Since ratification of the U.S. Constitution many groups of people have struggle to achieve equality under the law.
Even after the ratification of the U.S. Constitution and the Bill of Rights many people received little to no rights. In particular, women could not vote, Native Americans had limited protections, and almost all African Americans suffered the yoke of slavery. It took sixty years after the passage of the U.S. Constitution for this country to address the societal notion of equality. As per the Fourteenth Amendment, ratified in 1868, "No state shall make or enforce any law which shall abridge the privileges or immunities of citizens of the United States; nor shall any state deprive any person of life, liberty, or property, without due process of law; nor deny to any person within its jurisdiction the equal protection of the laws." The Fourteenth, Nineteenth, and Twenty sixth Constitutional Amendments, coupled with legislation passed during the 1960s Civil Rights era greatly enhanced minority rights. In addition, Supreme Court cases such as Dred Scott, Plessy v. Ferguson, Brown v. Board of Education, Craig v. Boren, Regents of the University of California v. Bakke, and Romer v. Evans have narrowed or expanded equality.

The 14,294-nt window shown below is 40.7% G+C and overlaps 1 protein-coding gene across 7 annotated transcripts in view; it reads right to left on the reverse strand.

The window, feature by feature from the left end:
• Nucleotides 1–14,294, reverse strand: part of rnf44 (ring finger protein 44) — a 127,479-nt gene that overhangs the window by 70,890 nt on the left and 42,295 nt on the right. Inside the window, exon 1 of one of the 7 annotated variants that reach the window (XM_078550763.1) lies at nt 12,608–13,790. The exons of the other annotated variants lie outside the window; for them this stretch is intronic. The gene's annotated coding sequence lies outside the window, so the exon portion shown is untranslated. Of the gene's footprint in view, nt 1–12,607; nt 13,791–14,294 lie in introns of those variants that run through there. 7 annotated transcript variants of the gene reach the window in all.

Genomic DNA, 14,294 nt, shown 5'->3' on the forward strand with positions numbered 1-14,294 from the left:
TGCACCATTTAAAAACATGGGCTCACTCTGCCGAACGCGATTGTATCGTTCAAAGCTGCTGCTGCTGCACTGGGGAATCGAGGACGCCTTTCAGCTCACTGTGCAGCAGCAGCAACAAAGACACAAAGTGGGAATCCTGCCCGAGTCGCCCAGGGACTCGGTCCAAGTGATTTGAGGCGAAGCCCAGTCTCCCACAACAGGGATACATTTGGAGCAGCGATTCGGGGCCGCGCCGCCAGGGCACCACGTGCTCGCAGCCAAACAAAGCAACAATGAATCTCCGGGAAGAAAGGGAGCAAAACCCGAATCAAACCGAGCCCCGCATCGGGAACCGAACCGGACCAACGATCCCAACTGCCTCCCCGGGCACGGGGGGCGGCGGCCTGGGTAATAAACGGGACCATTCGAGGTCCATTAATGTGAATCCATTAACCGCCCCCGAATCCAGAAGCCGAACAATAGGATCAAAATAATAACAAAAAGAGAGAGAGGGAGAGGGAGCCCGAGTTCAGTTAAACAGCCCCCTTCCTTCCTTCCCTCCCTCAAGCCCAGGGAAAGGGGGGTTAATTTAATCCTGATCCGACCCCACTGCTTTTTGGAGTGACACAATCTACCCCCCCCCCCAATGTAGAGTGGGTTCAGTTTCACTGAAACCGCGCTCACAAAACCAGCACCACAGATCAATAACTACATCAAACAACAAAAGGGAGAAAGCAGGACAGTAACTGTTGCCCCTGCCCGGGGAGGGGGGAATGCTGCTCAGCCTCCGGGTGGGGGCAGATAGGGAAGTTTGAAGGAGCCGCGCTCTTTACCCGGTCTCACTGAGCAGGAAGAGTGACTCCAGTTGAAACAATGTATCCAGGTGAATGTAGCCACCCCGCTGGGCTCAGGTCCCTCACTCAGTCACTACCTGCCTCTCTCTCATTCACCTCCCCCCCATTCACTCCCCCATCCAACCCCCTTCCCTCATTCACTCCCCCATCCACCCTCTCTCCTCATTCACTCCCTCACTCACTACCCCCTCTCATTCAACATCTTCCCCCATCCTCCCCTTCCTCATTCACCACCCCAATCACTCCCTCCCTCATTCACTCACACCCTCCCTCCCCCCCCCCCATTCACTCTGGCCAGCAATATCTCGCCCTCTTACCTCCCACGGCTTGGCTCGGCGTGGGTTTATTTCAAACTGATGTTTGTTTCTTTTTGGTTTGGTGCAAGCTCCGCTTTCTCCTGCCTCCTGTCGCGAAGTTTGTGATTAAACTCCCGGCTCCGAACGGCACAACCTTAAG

Directions: Select a group of people that you believe to have struggled or are still struggling for full legal equality under the law.
· Identify the historical or current circumstances of this struggle for legal equality.
· Identify specific actions taken by this group; and or specific actions taken by the executive, legislative, or judicial branch to address this inequality.
· Evaluate the effectiveness of said actions.
Identify the historical or current circumstances of this struggle for legal equality. There are several groups you can argue... View the full answer